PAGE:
• The second box is an illustration of that sentence.

** See Martina’s blog post with FAQs for more information on her approach)

  • I gave them a TRUE/FALSE quiz after every 2-3 student interviews.

Finally – OPTIONAL Bulletin BOARD


  • I make color copies of the students name drawings and staple to the bulletin board along with the cards the students used to describe their group’s translation of the phrase “SOY YO.”
  • Here are the large SOY YO letters from my bulletin board which I printed on card stock, cut out and laminated.

** These interviews were inspired by Bryce Hedstrom’s “La Persona Especial”


Name Game Gold: Kindergarten Edition

So every year I get a new batch of 5 year olds. The most pressing issue for me on Day One is learning names. This summer I created a game for the beginning of the year.

This game is the main activity for Class ONE of my unit Me gusta which is an introductory unit for the year targeting Pre-K through 2nd grade. 

Here is Class One Lesson Plans as it is written in my unit. Below that is my reflection on Class One for me.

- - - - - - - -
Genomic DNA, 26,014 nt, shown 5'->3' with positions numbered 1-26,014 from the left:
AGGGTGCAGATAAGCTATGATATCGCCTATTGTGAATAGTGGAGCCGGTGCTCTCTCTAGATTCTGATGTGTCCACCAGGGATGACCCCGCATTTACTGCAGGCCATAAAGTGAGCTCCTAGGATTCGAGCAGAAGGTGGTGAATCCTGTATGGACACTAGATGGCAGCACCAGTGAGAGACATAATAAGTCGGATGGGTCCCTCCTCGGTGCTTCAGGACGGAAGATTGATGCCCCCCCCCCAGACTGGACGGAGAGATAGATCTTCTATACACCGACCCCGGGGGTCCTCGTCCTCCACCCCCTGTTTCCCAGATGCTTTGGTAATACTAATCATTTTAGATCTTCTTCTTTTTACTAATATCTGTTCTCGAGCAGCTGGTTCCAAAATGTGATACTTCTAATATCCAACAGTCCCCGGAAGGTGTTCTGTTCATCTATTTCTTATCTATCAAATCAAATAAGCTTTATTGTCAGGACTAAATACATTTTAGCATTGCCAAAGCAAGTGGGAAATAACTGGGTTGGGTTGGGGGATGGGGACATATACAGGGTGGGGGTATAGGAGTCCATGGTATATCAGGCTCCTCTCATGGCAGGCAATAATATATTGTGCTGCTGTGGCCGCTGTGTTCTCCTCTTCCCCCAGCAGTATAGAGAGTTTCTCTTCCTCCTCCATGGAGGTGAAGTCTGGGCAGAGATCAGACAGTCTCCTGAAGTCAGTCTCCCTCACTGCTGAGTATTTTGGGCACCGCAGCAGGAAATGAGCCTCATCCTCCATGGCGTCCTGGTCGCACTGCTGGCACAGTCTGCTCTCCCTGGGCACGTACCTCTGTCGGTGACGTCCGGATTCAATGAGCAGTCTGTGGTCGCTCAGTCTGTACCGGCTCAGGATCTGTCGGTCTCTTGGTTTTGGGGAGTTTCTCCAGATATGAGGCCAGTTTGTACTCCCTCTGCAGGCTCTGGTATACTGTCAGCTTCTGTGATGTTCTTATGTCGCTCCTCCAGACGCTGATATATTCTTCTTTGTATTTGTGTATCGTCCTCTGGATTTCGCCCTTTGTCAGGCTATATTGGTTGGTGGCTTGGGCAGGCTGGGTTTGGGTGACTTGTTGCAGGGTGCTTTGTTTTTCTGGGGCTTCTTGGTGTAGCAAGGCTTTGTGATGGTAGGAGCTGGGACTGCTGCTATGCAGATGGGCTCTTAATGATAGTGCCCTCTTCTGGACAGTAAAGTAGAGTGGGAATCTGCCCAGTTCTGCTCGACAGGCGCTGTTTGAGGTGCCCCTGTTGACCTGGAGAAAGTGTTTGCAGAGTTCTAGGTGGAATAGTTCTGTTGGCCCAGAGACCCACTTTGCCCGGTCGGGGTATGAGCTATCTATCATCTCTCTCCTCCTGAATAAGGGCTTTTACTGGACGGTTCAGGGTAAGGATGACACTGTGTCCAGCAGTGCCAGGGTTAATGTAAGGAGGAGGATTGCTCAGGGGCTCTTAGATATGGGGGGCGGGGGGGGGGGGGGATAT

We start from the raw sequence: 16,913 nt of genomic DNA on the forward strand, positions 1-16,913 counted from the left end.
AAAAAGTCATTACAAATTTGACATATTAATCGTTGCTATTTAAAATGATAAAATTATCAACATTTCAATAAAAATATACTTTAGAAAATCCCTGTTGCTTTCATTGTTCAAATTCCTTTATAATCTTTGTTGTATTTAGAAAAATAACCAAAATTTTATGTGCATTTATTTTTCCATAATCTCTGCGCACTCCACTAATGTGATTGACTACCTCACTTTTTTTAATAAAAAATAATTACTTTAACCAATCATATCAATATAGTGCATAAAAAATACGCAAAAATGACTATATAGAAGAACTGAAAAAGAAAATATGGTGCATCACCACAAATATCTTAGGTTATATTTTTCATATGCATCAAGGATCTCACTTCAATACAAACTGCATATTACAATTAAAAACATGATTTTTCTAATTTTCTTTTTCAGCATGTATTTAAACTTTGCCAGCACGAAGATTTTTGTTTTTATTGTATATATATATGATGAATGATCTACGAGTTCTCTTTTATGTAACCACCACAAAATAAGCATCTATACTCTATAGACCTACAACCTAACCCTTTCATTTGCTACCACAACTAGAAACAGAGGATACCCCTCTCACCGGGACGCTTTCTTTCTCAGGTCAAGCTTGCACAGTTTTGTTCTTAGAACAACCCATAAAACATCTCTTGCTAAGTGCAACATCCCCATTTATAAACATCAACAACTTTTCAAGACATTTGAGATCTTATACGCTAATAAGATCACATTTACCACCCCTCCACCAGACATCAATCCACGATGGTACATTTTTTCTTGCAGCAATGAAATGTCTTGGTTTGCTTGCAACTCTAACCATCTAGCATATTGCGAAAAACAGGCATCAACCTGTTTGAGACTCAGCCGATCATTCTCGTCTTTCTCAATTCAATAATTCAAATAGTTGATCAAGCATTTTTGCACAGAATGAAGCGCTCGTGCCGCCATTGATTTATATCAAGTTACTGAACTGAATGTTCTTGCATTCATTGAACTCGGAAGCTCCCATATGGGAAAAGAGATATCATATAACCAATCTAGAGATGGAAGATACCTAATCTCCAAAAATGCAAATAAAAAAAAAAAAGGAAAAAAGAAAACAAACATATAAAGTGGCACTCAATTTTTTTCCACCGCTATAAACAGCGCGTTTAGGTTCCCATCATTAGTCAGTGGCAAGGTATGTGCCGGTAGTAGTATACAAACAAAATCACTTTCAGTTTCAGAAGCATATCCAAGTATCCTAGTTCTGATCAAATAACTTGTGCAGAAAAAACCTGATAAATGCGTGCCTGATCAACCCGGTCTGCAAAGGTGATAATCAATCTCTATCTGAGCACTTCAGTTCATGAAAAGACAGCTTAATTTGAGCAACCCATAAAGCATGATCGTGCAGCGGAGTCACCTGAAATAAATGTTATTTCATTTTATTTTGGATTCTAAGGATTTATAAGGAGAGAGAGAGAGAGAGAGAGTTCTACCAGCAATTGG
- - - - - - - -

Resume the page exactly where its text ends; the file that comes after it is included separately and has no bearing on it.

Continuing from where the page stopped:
UNIT 1- Me gusta PLANS Class ONEUNIT 1- Me gusta PLANS Class ONE (2)


* Use the phrase “se llama” – his/her name is (he/she calls himself/herself)

* Learn everyone’s name

* Use action words like – salta (jumps), baila (dances), camina (walks), mira (looks at) etc.

  • So I started by telling my students in Spanish / English “Tengo un secreto” (I had them lean in to hear. – a trick I learned at Tina and Ben’s workshop) I told them that I have a magic box, and the magic box knows their names. “It may look like a plain cardboard box but it is isn’t. Don’t be fooled” I told them.
  • Then I had my most wiggly student come up and pull his name “NO MIRES” (Don’t look!) otherwise the box will know, and it won’t work.
  • He walks up to the box, and chooses a card. It is a girl name. I announce to the class “Se llama Ella Kate.” The class erupts into giggles and disagreement. After making sure that this is not his name, I wonder out loud why it didn’t work “no funciona”. I ask who has that name. I give her the card and the class says “Hola, Ella Kate”